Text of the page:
Industrial Revolution Child Labour
By Delvin Mean
A child's hand that is damaged from a machine in the factory and if you look closely, his pinkie is cut off as well.
Jobs Children Did In The Factory
- Jobs include machine cleaners, rat catchers, textile creators, chimney sweeps and many more.
- The dirtiest jobs were given to the children and most times the children were told to go under the machine to clean it out while running.
- The children were paid a fraction of what adults were paid and the girls were paid less.
- The factory and mill owners saw children as cheap labor for the less pay in the last bullet.
Hours, Food, and Working Conditions
- Children normally worked 12- 14 hours a day but can be worked up to 19 hours with minimal breaks, roughly 1 hour or less.
- A child's safety was neglected and working conditions were often poor and unsanitary leading them to their demise.
- The children didn't get fed by the factory owners, like they promised to, and were desperate for food.
- The size and energy of the children allowed them to do better than the adults and even you may find more children in a factory than adults.
Accidents That Often Happened
- Little or no safety was brought to the children so death and injury were not uncommon in the factories.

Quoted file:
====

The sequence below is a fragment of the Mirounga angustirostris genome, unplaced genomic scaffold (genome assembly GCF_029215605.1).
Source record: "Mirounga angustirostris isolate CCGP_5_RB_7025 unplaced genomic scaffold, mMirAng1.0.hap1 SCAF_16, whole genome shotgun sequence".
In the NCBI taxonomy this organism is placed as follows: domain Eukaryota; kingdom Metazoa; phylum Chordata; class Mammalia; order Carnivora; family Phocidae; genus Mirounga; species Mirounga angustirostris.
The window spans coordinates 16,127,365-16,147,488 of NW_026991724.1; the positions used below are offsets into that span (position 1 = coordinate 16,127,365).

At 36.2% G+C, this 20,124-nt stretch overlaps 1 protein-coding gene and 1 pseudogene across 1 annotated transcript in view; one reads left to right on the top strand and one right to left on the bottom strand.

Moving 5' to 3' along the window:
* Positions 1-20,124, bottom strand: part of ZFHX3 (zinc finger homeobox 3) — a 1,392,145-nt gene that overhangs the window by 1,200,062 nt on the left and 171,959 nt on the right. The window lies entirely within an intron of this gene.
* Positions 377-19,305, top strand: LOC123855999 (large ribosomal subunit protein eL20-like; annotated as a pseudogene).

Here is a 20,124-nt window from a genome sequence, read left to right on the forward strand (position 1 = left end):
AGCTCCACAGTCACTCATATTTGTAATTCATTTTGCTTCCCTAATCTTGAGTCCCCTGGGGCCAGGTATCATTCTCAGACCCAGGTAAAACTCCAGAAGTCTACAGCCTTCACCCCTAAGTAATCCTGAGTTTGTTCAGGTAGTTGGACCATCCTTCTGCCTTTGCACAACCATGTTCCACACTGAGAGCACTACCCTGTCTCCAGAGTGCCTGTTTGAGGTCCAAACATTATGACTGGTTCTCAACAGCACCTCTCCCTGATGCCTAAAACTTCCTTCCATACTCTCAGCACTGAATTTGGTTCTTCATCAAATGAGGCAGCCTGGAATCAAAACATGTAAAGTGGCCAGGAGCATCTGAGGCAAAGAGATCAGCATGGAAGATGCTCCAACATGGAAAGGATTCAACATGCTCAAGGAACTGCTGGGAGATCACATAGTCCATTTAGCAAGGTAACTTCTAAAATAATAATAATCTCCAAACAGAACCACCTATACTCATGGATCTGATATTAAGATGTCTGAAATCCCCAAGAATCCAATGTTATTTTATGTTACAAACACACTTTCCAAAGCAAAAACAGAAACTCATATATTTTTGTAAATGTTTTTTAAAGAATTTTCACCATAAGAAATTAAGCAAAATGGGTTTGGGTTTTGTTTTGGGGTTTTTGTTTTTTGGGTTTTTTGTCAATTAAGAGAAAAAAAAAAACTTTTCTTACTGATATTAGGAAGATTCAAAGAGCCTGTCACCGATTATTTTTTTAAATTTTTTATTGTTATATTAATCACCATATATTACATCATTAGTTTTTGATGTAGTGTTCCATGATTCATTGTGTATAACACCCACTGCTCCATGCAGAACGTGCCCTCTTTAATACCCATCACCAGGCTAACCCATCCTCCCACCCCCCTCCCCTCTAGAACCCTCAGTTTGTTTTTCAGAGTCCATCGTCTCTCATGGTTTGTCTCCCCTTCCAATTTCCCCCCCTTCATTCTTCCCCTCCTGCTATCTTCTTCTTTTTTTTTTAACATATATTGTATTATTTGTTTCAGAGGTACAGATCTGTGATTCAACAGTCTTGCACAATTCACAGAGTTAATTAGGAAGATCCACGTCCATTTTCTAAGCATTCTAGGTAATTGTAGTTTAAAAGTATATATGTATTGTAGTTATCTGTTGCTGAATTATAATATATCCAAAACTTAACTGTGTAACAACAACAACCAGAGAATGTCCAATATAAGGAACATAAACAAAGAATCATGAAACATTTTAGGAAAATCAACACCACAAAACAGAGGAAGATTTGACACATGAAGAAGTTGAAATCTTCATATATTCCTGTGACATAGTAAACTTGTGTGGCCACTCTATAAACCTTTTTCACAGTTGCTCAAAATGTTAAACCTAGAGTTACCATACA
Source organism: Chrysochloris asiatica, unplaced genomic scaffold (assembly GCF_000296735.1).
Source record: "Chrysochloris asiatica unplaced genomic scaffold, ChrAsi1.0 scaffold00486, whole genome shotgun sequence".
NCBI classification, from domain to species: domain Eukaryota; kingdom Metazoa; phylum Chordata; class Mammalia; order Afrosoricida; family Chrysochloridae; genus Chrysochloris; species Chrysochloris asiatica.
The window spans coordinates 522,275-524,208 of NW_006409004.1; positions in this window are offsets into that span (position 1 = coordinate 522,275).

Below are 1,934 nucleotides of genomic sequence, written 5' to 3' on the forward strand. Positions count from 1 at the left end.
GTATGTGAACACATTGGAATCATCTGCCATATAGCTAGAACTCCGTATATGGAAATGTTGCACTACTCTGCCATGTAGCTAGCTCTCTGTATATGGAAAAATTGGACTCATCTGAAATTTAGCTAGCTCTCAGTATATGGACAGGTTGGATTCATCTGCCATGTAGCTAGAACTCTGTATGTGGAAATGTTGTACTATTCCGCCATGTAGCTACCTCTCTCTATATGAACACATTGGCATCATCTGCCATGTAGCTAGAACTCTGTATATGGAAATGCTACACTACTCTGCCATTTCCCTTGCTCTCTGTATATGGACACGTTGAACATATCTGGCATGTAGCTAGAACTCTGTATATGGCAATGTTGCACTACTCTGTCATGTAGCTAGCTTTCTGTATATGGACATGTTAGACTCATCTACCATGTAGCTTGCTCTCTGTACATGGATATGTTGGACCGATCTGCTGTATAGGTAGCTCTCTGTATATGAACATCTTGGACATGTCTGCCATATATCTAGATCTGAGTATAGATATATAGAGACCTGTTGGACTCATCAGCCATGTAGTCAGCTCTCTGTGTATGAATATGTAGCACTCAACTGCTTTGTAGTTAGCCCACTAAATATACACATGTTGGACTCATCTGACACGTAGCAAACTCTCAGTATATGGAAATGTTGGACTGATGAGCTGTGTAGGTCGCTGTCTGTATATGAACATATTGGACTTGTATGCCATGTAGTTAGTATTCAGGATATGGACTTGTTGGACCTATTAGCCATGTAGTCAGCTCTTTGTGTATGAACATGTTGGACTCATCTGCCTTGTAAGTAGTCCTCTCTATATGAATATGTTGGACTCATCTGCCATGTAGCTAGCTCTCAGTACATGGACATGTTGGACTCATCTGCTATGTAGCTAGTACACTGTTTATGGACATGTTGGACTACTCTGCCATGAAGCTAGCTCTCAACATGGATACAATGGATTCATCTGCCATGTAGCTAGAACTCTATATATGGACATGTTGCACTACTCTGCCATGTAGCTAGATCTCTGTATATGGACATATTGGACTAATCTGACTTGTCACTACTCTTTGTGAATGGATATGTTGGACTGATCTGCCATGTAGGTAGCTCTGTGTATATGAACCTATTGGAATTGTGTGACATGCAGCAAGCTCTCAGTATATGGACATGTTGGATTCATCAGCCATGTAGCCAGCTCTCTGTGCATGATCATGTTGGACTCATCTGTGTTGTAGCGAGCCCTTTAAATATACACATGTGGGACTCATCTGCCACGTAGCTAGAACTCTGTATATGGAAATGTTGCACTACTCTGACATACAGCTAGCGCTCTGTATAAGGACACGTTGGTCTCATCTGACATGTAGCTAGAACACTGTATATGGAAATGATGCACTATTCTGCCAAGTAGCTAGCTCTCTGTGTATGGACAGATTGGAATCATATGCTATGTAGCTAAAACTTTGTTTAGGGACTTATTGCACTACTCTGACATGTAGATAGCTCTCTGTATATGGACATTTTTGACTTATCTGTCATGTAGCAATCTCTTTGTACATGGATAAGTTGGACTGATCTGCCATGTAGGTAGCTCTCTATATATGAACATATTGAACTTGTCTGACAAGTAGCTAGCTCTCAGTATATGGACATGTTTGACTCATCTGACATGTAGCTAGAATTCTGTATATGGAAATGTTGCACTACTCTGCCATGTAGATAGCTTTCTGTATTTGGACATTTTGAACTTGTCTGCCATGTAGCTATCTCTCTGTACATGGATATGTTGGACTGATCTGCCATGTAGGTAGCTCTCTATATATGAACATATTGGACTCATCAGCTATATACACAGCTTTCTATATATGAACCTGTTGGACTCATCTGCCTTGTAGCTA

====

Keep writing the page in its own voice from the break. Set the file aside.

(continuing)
- Most accidents mostly occurred under the machine in which a child's hand may get torn or cut from their arm completely.
- When operating a machine, the same may happen but when they fall into the machine itself, they are dead because of the high speed of the machinery slicing at them.
- Accidents were frequent among the younger children such as a 5 to 7 year old because the machinery would be too much for their brains to comprehend.
Punishments Children Faced
- The punishment occurred when the child is late to work, resting on the job or basically stopping all together.
- One punishment would be a beating, which was common, to the children who rested or were late.
- Another would be a whipping, which is very painful, to the late children and the ones who stopped working.
- The punishments would be for disciplinary actions a factory owner would say but for others, it wouldn't change anything and be brought to justice.
Efforts to Improve/Stop Child Labor
- The Factory Act of 1833 was passed by Parliament to improve the conditions of the factories for the children working in said factories.
- The Act also led to the children receiving 8 hours to work for the 8 to 13 year old and for the 14 to 18, more than 12 hours.
- The Factory Act of 1844 was passed to young women under 18 who worked to be reduced to hours of 12 hours on weekdays and 8 on Saturdays.
- Thomas Agnew created the SPCC which stood for the cruelty to children who worked in the factories in 1891.